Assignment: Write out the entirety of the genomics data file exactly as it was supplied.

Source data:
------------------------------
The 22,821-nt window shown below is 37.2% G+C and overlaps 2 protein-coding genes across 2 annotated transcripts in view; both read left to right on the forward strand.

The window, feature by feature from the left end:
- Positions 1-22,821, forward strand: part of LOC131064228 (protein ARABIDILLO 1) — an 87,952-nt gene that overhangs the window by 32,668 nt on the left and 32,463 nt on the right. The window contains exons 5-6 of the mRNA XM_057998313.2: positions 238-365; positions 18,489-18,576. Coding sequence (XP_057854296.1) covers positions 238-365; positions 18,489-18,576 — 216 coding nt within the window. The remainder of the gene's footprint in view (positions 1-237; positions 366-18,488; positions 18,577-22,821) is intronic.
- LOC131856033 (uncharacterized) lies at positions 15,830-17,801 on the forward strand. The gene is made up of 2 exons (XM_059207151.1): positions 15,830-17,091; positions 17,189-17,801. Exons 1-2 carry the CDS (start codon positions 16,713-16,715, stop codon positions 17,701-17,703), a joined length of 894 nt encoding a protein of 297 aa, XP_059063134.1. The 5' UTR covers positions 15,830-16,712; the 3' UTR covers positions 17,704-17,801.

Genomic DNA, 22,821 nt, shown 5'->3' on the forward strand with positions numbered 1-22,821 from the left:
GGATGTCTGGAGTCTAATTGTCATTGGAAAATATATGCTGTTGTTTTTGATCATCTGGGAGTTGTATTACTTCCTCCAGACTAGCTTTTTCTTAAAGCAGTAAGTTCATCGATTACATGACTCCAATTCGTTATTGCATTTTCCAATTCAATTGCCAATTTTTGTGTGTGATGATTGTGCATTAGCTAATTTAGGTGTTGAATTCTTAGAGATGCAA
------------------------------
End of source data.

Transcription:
The 22,821-nt window shown below is 37.2% G+C and overlaps 2 protein-coding genes across 2 annotated transcripts in view; both read left to right on the forward strand.

The window, feature by feature from the left end:
- Positions 1-22,821, forward strand: part of LOC131064228 (protein ARABIDILLO 1) — an 87,952-nt gene that overhangs the window by 32,668 nt on the left and 32,463 nt on the right. The window contains exons 5-6 of the mRNA XM_057998313.2: positions 238-365; positions 18,489-18,576. Coding sequence (XP_057854296.1) covers positions 238-365; positions 18,489-18,576 — 216 coding nt within the window. The remainder of the gene's footprint in view (positions 1-237; positions 366-18,488; positions 18,577-22,821) is intronic.
- LOC131856033 (uncharacterized) lies at positions 15,830-17,801 on the forward strand. The gene is made up of 2 exons (XM_059207151.1): positions 15,830-17,091; positions 17,189-17,801. Exons 1-2 carry the CDS (start codon positions 16,713-16,715, stop codon positions 17,701-17,703), a joined length of 894 nt encoding a protein of 297 aa, XP_059063134.1. The 5' UTR covers positions 15,830-16,712; the 3' UTR covers positions 17,704-17,801.

Genomic DNA, 22,821 nt, shown 5'->3' on the forward strand with positions numbered 1-22,821 from the left:
GGATGTCTGGAGTCTAATTGTCATTGGAAAATATATGCTGTTGTTTTTGATCATCTGGGAGTTGTATTACTTCCTCCAGACTAGCTTTTTCTTAAAGCAGTAAGTTCATCGATTACATGACTCCAATTCGTTATTGCATTTTCCAATTCAATTGCCAATTTTTGTGTGTGATGATTGTGCATTAGCTAATTTAGGTGTTGAATTCTTAGAGATGCAA